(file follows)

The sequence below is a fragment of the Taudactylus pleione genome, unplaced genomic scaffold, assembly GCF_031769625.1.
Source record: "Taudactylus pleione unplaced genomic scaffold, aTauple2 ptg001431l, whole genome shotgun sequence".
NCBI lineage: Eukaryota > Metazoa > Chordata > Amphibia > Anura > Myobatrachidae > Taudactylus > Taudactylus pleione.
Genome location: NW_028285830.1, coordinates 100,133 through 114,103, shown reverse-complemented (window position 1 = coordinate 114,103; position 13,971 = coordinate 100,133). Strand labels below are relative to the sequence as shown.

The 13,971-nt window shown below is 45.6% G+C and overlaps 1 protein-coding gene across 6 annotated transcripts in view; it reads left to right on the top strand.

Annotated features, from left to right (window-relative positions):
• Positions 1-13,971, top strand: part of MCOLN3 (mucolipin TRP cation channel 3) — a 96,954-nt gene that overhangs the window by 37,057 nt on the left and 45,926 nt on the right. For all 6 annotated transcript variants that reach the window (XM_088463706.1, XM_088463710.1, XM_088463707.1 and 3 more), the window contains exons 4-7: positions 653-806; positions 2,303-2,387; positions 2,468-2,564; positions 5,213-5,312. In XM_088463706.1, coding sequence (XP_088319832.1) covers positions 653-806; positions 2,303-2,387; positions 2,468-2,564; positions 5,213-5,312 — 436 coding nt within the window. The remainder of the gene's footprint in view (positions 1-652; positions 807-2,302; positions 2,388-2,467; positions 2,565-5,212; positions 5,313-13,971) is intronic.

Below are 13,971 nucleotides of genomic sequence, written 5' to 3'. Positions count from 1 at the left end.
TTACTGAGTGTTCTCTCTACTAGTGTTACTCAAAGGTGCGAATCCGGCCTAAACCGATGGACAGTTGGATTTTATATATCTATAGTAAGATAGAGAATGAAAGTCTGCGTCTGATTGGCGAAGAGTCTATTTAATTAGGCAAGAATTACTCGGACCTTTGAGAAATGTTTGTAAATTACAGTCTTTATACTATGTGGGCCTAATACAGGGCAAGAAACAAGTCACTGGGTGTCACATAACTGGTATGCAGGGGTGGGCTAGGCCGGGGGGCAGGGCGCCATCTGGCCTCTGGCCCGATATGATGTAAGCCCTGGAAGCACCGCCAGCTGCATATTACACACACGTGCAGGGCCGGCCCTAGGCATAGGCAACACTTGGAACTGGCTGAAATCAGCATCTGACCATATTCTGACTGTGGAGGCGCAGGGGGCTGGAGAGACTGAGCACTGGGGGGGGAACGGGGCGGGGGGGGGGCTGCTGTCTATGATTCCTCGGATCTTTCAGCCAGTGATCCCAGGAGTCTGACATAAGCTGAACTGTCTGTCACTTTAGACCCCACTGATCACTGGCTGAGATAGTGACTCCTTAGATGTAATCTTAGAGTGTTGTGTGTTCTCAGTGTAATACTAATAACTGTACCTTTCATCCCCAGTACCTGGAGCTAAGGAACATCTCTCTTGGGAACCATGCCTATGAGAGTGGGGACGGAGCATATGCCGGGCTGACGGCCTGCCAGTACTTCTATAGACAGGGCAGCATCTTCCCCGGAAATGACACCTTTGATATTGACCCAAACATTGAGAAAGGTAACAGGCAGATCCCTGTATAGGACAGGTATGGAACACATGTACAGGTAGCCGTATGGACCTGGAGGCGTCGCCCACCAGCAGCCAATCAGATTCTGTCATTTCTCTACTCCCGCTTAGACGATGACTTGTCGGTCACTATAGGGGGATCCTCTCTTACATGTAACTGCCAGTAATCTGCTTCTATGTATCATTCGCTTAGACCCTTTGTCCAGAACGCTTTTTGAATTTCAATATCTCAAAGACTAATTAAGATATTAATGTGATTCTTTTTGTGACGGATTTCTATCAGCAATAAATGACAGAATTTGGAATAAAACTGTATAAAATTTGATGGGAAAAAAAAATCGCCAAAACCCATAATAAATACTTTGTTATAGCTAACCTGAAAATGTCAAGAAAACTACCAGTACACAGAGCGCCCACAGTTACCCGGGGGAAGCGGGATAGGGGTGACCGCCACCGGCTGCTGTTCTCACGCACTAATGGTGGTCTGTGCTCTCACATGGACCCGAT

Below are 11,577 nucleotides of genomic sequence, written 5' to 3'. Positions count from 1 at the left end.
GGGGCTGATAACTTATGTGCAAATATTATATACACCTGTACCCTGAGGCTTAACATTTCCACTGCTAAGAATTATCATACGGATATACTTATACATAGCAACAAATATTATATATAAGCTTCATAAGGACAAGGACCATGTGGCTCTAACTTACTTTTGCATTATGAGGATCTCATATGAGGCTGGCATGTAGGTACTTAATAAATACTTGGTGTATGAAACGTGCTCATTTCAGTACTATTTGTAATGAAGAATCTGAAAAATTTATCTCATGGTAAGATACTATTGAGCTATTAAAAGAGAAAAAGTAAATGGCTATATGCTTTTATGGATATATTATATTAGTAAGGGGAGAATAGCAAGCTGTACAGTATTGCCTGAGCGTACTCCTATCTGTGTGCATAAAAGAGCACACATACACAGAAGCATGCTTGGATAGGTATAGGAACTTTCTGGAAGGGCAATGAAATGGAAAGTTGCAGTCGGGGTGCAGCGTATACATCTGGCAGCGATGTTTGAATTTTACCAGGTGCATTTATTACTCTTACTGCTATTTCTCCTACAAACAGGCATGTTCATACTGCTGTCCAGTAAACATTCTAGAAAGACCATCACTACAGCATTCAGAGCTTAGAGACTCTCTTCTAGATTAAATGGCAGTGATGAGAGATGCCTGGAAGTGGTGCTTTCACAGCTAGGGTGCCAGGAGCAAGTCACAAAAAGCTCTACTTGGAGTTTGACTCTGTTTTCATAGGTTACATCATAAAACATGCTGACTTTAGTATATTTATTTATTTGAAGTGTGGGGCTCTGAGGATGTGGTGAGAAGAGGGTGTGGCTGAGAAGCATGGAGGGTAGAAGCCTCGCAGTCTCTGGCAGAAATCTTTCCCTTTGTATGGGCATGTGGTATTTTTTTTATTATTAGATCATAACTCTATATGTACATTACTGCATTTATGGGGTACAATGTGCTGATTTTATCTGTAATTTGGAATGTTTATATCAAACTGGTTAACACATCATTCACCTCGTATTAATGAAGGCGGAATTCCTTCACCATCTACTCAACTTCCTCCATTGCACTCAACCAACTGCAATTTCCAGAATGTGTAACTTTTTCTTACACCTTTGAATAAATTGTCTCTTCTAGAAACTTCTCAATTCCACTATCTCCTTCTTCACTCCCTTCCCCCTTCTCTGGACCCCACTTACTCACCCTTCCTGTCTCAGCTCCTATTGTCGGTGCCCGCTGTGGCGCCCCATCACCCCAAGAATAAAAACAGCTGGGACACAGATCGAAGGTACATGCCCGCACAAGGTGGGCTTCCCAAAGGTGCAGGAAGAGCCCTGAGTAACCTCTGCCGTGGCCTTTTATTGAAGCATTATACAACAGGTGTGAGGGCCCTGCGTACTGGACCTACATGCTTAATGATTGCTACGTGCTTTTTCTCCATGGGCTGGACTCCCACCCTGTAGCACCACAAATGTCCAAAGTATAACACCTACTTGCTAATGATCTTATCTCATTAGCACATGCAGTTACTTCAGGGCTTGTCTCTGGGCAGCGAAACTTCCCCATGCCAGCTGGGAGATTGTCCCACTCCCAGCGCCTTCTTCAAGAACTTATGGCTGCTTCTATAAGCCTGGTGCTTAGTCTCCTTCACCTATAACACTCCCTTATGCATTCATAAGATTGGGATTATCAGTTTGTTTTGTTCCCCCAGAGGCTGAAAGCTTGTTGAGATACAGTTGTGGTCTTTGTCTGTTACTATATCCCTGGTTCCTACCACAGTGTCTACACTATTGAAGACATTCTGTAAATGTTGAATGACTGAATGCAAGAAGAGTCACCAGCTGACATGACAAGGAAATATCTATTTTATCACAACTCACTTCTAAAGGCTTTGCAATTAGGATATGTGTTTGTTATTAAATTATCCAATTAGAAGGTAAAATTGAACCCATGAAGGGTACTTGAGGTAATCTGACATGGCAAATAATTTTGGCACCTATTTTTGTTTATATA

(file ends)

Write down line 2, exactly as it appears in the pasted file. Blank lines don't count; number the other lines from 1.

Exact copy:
Source record: "Taudactylus pleione unplaced genomic scaffold, aTauple2 ptg001431l, whole genome shotgun sequence".